Climate disasters doubled | The Daily Star
12:00 AM, October 14, 2020 / LAST MODIFIED: 03:07 AM, October 14, 2020

Climate disasters doubled

Says UN as report says early forecast system, actions vital to stymie disasters impact

Climate change is largely to blame for a near doubling of natural disasters in the past 20 years, the United Nations said as experts called yesterday for more efforts to forecast looming disasters and early action to mitigate their impact.  

The UN Office for Disaster Risk Reduction said 7,348 major disaster events had occurred between 2000 and 2019, claiming 1.23 lives, affecting 4.2 billion people and costing the global economy some $2.97 trillion.

The figure far outstrips the 4,212 major natural disasters recorded between 1980 and 1999, the UN office said in a new report entitled "The Human Cost of Disasters 2000-2019".

The sharp increase was largely attributable to a rise in climate-related disasters, including extreme weather events like floods, drought and storms, the report said. Extreme heat is proving especially deadly.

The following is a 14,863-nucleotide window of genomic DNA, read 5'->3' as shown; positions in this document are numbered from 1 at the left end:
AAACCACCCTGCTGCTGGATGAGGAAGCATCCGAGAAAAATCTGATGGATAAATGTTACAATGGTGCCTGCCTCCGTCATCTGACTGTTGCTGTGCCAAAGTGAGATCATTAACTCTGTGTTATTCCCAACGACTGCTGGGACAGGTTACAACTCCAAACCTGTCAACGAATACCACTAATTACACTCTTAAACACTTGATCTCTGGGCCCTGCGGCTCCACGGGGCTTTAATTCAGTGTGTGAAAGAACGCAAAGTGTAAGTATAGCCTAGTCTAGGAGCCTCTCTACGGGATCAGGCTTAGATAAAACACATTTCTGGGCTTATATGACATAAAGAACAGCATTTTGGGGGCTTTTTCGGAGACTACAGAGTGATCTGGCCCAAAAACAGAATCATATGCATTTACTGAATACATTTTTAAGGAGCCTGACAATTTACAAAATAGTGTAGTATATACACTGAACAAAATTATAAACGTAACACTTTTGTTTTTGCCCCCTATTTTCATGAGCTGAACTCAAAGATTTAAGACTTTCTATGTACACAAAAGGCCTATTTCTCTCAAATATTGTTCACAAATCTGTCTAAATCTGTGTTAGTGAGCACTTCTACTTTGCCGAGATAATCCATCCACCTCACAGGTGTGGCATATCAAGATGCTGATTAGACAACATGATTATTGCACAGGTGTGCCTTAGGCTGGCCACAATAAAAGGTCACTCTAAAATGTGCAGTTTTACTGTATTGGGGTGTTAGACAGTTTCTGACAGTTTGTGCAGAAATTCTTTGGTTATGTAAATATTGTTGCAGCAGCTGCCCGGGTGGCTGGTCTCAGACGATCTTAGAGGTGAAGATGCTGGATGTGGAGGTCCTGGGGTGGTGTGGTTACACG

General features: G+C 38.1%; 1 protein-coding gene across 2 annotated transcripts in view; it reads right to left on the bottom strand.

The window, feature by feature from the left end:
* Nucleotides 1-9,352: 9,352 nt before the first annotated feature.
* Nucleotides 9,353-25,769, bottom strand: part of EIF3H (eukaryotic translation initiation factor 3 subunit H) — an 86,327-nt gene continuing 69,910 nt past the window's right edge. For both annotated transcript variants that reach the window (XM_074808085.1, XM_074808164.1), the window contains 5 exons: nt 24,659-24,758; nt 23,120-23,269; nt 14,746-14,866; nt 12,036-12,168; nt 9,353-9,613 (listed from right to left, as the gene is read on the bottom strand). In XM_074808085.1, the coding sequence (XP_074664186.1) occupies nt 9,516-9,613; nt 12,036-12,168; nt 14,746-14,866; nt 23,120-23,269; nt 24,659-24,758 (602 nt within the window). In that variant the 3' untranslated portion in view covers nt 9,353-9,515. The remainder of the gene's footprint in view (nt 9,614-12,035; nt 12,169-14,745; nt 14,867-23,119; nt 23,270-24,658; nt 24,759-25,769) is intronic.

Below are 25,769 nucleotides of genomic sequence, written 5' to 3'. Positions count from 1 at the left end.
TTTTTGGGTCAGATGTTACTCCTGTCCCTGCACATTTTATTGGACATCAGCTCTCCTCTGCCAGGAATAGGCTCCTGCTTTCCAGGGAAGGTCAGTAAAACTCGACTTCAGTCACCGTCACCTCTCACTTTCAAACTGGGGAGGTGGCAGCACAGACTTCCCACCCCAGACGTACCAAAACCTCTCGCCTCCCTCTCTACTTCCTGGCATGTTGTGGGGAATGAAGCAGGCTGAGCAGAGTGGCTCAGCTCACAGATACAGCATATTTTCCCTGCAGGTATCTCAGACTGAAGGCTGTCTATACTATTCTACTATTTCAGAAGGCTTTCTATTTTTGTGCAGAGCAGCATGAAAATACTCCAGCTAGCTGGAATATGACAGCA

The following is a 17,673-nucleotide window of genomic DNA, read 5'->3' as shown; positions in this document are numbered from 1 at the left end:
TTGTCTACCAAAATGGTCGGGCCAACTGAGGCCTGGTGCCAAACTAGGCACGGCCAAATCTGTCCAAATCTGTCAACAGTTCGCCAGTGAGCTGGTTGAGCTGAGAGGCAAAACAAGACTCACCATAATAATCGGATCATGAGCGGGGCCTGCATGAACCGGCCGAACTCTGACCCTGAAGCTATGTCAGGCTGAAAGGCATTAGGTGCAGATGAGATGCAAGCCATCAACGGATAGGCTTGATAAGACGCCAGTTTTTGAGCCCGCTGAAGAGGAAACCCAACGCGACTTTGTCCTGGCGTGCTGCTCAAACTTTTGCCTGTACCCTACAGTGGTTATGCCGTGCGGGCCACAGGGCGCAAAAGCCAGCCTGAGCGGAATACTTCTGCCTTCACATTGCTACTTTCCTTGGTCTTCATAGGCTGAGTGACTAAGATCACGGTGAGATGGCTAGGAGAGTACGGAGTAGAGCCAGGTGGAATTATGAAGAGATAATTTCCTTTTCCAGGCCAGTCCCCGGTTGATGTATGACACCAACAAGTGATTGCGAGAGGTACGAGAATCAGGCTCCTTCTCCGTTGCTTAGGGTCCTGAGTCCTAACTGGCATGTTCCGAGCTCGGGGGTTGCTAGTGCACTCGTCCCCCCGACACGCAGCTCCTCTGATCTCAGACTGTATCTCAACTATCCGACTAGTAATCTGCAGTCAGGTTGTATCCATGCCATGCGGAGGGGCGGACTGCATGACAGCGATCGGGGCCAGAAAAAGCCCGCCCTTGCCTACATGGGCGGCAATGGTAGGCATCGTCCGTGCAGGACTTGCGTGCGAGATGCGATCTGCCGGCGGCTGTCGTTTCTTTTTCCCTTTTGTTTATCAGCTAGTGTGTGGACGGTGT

"We are wilfully destructive," UNDRR chief Mami Mizutori told reporters in a virtual briefing. "That is the only conclusion one can come to when reviewing disaster events over the last 20 years."

She accused governments of not doing enough to prevent climate hazards and called for better preparation for looming disasters.

While major floods had more than doubled to 3,254, there had been 2,034 major storms up from 1,457 in the prior period. The data showed that Asia has suffered the highest number of disasters in the past 20 years with 3,068 such events, followed by the Americas with 1,756 and Africa with 1,192.

Early warning systems have proven vital to reducing risks from such disasters, said WMO yesterday highlighting how such systems have helped dramatically drive down disaster-related deaths in places like Bangladesh.

The WMO report urged countries to go beyond mere forecasting of weather events and to invest in so-called "impact-based forecasting" -- a system aimed to more effectively trigger early action based on the warnings. Such systems strive to better understand and anticipate the likely human and economic impacts of severe weather. But so far, less than 40 percent of WMO's 138 member states have set up such systems, the report found. 

 

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